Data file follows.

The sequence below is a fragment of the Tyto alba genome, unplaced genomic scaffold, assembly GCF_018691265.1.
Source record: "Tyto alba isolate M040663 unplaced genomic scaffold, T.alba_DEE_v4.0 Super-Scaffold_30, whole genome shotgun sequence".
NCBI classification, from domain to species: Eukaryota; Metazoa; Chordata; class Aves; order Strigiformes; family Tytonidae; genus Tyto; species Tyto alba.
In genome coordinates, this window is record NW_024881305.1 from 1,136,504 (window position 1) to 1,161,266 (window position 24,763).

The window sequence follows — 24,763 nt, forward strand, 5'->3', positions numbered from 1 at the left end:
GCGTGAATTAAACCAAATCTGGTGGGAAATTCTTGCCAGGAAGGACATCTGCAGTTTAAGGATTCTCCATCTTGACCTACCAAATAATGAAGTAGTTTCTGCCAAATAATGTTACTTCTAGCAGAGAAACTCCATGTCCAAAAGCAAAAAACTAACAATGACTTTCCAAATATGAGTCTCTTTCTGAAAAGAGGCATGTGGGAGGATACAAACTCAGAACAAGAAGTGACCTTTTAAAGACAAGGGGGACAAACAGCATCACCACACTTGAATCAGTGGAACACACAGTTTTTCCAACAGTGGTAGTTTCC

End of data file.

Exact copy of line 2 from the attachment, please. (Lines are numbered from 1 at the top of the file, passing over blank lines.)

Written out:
Source record: "Tyto alba isolate M040663 unplaced genomic scaffold, T.alba_DEE_v4.0 Super-Scaffold_30, whole genome shotgun sequence".